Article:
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01.12.2014 | original article | Ausgabe 23-24/2014

Wiener klinische Wochenschrift 23-24/2014

Emergency (clonal spread) of methicillin-resistant Staphylococcus aureus (MRSA), extended spectrum (ESBL) – and AmpC beta-lactamase-producing Gram-negative bacteria infections at Pediatric Department, Bosnia and Herzegovina

Zeitschrift:
Wiener klinische Wochenschrift > Ausgabe 23-24/2014
Autoren:
Prof. Selma Uzunović, Prof. Branka Bedenić, Prof. Ana Budimir, Farah Kamberović, B.Sc Amir Ibrahimagić, Dr. Sabina Delić-Bikić, Sara Sivec, Dr. Tomislav Meštrović, Dijana Varda Brkić, Ph.D Michelle I. A. Rijnders, Prof. Ellen E. Stobberingh

Abstract

Purpose

Aim of this study was to investigate the prevalence of methicillin-resistant Staphylococcus aureus (MRSA), extended-spectrum (ESBL) and plasmid-mediated AmpC beta-lactamase producing Gram-negative bacteria in children.

Methods

Antibiotic susceptibility of MRSA and beta-lactamase producing Gram-negative bacteria was determined by disc diffusion and broth microdilution methods according to CLSI guidelines. Methicillin resistance was confirmed by the presence of mecA gene by PCR. The genetic characterization of S. aures was performed using spa-typing and the algorithm based upon repeat pattern (BURP). Double-disk synergy test was used to screen for ESBL production. PCR was used to detect blaESBL alleles. Genetic relatedness of the strains was tested by pulsed-field gel electrophoresis (PFGE).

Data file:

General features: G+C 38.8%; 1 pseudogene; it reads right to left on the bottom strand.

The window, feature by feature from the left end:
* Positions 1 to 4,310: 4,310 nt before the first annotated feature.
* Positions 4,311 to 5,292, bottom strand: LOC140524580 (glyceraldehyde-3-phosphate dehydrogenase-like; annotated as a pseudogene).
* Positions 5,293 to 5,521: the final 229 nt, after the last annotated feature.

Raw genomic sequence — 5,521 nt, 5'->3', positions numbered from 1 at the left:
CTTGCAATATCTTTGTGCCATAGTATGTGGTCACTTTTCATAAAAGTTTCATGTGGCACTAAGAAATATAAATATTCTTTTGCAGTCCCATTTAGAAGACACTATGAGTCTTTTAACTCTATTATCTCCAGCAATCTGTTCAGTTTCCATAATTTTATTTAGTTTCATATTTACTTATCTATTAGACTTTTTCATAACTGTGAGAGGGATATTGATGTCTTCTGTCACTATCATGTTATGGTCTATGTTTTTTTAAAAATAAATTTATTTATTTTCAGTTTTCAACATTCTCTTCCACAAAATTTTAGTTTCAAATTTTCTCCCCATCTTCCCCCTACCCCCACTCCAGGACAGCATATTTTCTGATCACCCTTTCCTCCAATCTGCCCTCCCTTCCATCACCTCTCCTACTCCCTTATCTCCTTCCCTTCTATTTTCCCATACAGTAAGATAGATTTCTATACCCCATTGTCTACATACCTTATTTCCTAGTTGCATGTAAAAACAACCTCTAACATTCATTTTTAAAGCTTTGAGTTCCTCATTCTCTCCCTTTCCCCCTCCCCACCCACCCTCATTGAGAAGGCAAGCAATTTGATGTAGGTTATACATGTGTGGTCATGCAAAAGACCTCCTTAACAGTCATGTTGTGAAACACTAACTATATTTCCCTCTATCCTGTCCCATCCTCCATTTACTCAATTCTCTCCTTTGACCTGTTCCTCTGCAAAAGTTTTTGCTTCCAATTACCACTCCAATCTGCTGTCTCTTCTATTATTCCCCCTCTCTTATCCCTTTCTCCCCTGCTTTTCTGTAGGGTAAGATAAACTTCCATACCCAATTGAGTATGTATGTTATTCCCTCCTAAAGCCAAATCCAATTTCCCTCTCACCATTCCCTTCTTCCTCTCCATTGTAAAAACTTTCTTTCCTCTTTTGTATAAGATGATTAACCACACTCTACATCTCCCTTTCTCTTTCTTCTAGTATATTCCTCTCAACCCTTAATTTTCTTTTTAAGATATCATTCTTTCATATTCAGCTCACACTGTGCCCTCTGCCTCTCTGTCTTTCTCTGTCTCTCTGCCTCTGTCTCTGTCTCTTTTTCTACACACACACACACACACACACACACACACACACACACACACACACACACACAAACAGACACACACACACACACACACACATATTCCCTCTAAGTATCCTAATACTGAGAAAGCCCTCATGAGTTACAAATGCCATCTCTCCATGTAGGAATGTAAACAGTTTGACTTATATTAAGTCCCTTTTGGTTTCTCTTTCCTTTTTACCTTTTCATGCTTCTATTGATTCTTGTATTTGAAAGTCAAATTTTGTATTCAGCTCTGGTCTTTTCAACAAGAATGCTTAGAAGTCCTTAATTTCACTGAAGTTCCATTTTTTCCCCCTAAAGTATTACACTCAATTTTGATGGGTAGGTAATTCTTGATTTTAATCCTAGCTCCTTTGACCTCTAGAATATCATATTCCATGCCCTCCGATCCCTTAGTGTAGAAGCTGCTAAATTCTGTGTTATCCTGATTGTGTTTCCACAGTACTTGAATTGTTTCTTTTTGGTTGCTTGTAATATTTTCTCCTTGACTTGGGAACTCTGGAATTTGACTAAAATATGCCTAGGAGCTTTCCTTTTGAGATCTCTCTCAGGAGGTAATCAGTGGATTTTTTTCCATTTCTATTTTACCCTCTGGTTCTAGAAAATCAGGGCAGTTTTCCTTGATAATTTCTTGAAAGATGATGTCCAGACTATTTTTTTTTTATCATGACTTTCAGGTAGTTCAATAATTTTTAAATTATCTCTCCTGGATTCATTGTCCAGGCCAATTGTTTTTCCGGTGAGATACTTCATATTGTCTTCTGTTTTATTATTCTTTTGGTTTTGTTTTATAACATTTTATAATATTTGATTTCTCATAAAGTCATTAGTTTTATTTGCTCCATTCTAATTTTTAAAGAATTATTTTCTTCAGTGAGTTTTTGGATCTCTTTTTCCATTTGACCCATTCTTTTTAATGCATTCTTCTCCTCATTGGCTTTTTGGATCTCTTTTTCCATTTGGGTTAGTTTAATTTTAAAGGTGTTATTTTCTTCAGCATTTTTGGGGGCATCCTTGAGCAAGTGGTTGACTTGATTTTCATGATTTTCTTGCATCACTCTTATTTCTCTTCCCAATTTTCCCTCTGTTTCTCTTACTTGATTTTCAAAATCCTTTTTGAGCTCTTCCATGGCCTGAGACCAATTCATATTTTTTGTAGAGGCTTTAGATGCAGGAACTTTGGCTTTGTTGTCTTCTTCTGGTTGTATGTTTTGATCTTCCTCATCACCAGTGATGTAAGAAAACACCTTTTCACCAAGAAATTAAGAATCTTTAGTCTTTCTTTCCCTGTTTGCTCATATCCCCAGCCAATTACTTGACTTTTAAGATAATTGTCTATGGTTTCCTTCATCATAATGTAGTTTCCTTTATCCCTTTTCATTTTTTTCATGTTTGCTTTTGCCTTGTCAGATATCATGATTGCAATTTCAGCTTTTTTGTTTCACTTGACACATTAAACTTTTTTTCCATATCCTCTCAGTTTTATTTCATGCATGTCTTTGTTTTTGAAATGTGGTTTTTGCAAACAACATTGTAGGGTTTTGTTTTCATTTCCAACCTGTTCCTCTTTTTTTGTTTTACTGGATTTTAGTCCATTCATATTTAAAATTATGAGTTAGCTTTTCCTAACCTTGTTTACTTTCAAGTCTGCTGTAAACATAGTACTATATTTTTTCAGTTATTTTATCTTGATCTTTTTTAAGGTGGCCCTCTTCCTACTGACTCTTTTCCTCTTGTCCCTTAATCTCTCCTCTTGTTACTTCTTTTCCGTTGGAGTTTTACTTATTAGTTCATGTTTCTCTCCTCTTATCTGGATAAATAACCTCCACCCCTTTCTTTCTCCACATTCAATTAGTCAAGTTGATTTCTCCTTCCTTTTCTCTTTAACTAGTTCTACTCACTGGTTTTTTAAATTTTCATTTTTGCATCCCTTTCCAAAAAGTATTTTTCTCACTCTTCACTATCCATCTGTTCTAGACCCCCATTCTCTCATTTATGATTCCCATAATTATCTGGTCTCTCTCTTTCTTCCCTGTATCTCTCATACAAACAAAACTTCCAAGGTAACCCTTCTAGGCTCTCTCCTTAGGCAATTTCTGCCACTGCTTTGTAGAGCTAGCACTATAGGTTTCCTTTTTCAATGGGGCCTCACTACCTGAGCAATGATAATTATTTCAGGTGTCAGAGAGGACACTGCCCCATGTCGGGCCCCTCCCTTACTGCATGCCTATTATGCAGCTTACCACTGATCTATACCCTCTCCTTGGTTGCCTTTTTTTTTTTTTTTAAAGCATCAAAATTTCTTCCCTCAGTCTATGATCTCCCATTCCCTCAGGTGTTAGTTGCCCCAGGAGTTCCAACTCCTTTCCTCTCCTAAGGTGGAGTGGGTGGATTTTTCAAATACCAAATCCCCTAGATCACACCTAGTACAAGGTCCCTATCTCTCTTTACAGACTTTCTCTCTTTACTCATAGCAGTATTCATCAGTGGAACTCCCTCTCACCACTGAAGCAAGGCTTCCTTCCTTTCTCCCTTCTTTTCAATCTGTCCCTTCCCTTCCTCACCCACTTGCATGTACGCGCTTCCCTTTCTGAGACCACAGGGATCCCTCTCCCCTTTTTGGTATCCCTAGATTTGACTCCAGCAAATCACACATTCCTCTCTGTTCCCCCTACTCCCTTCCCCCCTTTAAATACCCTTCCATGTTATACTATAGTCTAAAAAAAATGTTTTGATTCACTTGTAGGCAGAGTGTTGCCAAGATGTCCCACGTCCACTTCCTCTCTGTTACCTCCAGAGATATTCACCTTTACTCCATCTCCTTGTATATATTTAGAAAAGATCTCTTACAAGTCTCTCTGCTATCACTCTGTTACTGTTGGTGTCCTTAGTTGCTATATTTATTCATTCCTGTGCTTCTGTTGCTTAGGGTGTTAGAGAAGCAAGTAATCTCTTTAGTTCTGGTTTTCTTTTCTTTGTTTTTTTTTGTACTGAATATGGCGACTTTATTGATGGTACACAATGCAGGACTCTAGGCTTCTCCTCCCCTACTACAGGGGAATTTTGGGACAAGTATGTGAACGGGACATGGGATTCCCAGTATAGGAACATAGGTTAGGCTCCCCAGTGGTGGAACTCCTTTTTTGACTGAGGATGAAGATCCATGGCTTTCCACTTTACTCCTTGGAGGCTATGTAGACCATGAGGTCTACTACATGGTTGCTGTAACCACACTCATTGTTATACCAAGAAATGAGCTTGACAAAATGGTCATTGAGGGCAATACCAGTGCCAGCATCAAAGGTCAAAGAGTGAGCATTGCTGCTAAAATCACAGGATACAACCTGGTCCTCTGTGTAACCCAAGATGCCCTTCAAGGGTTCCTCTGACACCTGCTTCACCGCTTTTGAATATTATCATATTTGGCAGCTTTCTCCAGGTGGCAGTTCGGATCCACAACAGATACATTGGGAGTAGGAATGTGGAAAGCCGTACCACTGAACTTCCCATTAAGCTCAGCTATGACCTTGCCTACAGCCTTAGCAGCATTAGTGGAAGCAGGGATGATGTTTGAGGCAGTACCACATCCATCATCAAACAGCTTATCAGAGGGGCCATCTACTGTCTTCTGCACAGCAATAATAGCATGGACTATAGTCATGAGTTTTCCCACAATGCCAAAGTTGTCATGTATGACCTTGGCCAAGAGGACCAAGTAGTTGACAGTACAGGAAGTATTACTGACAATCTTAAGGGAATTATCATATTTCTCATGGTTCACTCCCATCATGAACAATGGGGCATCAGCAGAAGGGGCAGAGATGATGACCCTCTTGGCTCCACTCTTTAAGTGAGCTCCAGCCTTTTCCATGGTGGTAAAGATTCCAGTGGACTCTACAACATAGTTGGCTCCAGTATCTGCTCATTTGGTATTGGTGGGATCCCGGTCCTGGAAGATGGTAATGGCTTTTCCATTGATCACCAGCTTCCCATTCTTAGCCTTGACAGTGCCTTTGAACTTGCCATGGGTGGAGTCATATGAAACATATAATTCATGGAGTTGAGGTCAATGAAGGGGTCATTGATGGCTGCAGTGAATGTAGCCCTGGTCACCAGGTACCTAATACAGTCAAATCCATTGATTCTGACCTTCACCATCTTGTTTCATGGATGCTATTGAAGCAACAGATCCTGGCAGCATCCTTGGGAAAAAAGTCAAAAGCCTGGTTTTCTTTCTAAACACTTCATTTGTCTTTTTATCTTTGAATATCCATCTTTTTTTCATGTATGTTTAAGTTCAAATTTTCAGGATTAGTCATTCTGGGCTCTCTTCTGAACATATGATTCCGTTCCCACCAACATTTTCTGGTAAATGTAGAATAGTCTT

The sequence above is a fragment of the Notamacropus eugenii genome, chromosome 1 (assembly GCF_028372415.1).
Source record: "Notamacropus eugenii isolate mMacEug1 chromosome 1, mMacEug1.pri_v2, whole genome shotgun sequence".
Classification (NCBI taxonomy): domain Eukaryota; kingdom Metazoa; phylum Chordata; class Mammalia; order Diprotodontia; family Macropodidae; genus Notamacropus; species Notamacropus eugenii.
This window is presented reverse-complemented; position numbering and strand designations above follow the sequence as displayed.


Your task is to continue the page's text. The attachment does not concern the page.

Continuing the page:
Results

Among 23 MRSA, 12 (52.2 %) were obtained from newborns. MLST CC152 (spa-CC 355–595) (Balkan clone) was the most prevalent, 20 (87 %) cases. Among 24 beta-lactamase producing Gram-negative bacteria, 10 (41.7 %) were obtained from each newborns and one-year-old children; 14 (58.3 %) were from urine. Among 11 Klebsiella strains isolated from urine eight (73 %) produced CTX-M-15, and one CTX-M-3 beta-lactamase. Twenty (83 %) of CTX-M producers were coproduced by other types of beta-lactamases. Fifteen (65.2 %) MRSA isolates were clonally related. Five clones among 13 K.pneumoniae isolates were detected by PFGE suggesting clonal spread of β-lactamase producing Gram-negative bacteria.

Conclusion

Pediatric infections caused by clonal spread of MRSA and beta-lactamase-producing Gram-negative bacteria are of major concern. Proper infection control measures should be implemented in order to avoid the transmission and major outbreaks.

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